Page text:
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Platinum Metals Rev., 1971, 15, (1), 8

Further Advances in Catalytic Hydrogenation

New Reactions with Palladium and Rhodium Catalysts

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Workers from Hoffman-La Roche reported to a recent symposium held by the New York Academy of Sciences that acid chlorides can be converted to aldehydes by a modified Rosenmund reaction using palladium on charcoal catalyst poisoned with quinoline-sulphur inhibitor. The development of this reaction at 50 lb/in2 has reduced catalyst requirements and it opens the way to manufacture of pharmaceutical chemicals from cheaper aldehyde intermedidates by using cheap hydrogen instead of expensive hydrides for hydrogenation of pure acid chlorides. The end point of the reaction was determined by seeing how much hydrogen had been used. The conventional Rosenmund reaction barium sulphate moderator was not needed.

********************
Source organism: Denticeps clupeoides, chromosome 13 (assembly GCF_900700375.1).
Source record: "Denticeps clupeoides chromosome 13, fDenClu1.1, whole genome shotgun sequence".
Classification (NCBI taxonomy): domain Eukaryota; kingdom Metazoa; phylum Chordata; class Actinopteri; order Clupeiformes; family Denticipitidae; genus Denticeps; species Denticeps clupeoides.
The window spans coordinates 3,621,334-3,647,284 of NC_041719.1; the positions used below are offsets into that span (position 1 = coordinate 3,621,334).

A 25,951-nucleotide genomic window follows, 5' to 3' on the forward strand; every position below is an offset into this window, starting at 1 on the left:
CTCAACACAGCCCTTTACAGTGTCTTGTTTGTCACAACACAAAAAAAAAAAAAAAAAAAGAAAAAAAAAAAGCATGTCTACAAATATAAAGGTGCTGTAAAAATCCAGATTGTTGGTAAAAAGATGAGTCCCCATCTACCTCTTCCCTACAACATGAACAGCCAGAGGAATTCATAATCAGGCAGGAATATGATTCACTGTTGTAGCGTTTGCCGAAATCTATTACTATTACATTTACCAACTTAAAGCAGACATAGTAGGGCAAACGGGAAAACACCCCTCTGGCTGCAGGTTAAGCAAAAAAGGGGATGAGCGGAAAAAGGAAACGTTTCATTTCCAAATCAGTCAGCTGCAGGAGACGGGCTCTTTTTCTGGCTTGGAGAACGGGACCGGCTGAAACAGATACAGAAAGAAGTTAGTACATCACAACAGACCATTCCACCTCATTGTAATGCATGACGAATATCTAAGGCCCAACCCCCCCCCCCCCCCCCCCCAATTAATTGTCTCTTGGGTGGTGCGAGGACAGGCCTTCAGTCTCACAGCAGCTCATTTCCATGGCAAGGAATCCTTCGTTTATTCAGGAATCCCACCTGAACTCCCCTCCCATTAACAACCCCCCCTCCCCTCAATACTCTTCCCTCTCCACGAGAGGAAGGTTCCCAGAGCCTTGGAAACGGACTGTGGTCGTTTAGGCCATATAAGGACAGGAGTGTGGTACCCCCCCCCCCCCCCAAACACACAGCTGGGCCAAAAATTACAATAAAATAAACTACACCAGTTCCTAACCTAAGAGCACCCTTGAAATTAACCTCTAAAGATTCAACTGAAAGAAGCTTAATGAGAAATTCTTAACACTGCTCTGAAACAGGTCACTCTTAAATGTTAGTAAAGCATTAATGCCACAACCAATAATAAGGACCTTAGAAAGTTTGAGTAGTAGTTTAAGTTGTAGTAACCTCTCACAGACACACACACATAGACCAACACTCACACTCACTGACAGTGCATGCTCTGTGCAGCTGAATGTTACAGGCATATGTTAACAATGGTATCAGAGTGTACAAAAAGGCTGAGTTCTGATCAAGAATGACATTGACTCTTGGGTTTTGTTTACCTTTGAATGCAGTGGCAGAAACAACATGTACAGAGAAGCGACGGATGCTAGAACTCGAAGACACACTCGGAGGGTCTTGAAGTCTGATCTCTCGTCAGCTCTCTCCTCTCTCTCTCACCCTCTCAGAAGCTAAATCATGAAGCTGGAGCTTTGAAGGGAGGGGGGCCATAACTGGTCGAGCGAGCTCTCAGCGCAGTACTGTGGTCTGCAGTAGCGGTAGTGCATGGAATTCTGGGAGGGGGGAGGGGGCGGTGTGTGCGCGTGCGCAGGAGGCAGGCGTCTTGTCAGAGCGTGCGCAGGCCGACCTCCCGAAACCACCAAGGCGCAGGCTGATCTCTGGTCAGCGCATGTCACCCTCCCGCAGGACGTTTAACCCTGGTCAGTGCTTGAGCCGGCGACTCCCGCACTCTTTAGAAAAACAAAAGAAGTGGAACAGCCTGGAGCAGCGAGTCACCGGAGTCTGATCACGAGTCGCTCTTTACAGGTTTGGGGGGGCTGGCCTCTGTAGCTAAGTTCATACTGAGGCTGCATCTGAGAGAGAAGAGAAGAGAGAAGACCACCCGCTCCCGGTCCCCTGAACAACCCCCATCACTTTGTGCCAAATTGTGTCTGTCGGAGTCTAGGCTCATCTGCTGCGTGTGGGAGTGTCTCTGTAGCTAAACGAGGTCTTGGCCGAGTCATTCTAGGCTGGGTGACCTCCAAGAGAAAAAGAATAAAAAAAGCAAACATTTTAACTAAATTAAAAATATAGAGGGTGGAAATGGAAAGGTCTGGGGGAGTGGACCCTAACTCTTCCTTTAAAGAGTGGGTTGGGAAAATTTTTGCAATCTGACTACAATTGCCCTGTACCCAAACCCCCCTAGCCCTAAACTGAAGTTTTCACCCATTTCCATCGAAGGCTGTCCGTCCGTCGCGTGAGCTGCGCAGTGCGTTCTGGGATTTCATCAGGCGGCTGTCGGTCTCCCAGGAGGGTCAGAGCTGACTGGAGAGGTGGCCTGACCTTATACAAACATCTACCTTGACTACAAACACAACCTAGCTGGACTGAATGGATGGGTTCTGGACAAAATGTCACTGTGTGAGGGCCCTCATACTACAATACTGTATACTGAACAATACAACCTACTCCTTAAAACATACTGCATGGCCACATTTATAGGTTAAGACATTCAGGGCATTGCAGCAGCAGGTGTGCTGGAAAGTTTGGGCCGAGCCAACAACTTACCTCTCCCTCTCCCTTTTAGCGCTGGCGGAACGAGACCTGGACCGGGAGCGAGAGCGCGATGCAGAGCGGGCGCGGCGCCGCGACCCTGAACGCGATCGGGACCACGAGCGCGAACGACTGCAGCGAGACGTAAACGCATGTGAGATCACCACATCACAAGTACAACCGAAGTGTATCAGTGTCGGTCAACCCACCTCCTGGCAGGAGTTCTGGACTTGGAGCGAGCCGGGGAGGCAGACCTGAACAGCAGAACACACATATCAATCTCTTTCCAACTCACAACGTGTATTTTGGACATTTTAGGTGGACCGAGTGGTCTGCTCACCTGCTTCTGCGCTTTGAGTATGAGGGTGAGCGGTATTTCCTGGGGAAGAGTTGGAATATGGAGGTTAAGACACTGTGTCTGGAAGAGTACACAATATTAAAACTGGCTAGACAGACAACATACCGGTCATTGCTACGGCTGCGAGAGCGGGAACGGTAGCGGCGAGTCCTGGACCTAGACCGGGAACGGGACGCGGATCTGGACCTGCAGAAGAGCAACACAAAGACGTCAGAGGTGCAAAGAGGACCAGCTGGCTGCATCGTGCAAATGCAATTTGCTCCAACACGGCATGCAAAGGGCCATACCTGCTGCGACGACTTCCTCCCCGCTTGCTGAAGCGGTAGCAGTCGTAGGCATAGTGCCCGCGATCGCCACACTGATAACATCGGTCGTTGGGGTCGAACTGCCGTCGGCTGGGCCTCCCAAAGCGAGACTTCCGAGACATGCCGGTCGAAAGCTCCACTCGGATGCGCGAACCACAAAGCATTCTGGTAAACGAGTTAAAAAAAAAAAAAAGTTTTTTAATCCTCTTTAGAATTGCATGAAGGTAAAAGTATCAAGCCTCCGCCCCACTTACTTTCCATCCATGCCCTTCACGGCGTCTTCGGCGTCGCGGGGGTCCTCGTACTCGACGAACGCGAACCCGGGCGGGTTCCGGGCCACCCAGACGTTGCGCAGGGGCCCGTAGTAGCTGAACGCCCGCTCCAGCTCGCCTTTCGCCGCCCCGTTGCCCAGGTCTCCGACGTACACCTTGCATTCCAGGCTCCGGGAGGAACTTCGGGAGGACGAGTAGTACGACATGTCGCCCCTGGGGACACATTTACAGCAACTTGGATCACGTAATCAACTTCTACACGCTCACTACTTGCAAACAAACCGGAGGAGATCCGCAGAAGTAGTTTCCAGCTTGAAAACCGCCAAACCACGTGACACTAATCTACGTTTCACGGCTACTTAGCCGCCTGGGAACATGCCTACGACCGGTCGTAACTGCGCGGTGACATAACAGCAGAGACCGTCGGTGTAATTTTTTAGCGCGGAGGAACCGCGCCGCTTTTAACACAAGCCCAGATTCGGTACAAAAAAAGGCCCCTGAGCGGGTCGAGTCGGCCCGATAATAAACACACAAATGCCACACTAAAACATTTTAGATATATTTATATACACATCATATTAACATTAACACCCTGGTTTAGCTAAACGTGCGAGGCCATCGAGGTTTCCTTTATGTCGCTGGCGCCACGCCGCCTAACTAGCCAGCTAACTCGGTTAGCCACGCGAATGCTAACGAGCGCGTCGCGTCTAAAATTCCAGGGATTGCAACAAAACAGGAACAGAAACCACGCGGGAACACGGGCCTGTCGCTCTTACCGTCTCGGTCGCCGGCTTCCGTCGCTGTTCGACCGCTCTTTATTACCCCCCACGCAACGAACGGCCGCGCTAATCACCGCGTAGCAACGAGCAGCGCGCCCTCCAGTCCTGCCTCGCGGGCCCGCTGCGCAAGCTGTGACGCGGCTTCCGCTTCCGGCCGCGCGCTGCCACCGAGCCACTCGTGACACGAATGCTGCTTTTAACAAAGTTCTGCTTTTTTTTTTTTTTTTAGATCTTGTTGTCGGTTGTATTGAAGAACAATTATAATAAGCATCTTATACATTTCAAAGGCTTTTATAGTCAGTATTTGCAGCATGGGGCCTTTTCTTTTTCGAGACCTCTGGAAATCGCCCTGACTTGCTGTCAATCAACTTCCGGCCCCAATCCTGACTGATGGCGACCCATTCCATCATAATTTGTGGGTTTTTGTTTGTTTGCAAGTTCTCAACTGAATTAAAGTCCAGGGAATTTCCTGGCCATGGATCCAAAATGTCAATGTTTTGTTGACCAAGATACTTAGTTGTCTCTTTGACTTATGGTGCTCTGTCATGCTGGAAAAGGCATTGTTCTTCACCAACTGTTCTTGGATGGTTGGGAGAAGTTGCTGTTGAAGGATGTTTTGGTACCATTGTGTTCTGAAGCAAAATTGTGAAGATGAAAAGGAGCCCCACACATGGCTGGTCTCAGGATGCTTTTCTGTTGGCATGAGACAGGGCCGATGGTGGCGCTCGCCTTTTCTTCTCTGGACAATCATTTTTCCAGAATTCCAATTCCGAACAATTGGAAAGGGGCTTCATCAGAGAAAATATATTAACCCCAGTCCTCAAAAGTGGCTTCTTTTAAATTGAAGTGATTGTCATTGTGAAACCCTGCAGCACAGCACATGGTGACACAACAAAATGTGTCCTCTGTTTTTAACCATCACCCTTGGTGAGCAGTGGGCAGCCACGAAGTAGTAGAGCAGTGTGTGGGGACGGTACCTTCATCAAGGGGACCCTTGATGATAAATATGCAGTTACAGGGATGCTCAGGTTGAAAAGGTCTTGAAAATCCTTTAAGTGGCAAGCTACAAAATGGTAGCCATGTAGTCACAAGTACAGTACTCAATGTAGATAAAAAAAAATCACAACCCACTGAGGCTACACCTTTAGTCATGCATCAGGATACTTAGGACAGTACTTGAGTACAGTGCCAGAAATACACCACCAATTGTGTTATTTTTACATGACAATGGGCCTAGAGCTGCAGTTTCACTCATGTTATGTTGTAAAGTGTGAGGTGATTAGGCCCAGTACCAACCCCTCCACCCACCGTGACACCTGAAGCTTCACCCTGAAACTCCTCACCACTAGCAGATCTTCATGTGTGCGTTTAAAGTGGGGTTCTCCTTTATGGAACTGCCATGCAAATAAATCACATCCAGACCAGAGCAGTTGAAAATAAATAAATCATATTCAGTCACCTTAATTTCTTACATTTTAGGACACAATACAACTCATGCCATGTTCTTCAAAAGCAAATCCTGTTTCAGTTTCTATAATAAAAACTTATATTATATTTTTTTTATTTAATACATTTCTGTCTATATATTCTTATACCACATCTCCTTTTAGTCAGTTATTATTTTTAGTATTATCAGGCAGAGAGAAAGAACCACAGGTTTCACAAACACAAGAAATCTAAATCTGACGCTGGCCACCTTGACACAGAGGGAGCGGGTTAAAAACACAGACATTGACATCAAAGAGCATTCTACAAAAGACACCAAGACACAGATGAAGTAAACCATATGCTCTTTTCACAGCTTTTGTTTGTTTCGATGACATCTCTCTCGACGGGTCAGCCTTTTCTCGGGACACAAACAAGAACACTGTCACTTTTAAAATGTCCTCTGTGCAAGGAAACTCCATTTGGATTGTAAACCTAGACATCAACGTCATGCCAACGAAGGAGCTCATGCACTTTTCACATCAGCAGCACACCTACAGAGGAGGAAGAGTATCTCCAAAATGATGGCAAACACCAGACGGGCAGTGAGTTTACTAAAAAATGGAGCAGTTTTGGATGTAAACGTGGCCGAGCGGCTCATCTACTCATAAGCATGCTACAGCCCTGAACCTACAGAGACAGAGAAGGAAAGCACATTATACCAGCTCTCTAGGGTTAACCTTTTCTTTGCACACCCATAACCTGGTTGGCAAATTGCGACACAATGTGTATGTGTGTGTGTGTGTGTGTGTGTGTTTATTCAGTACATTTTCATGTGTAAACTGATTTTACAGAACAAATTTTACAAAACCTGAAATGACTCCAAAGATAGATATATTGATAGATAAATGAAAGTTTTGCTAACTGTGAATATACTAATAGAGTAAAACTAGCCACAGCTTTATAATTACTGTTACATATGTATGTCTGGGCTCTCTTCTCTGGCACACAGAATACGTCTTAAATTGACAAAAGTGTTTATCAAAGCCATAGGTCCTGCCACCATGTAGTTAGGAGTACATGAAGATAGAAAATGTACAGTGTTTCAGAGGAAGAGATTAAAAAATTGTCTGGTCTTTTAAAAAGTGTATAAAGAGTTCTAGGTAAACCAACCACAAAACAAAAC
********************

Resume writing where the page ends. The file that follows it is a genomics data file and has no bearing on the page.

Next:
A group from Monsanto showed that optically active phosphine complexes of rhodium(III) can catalyse hydrogenation of olefins to optically active products. For example, 28 per cent optical purity, i.e., 64 per cent of one optical isomer and 36 per cent of the other, was obtained during hydrogenation of α-phenylacrylic acid to α-phenylpropionic acid at 300 to 400 lb/in2. The group has not yet finalised the reaction mechanism. The catalyst was formed in situ by reacting the 1,5-hexadiene complex of rhodium(III) with an optically active phosphine-based ligand such as methylphenyl-N -propylphosphine.

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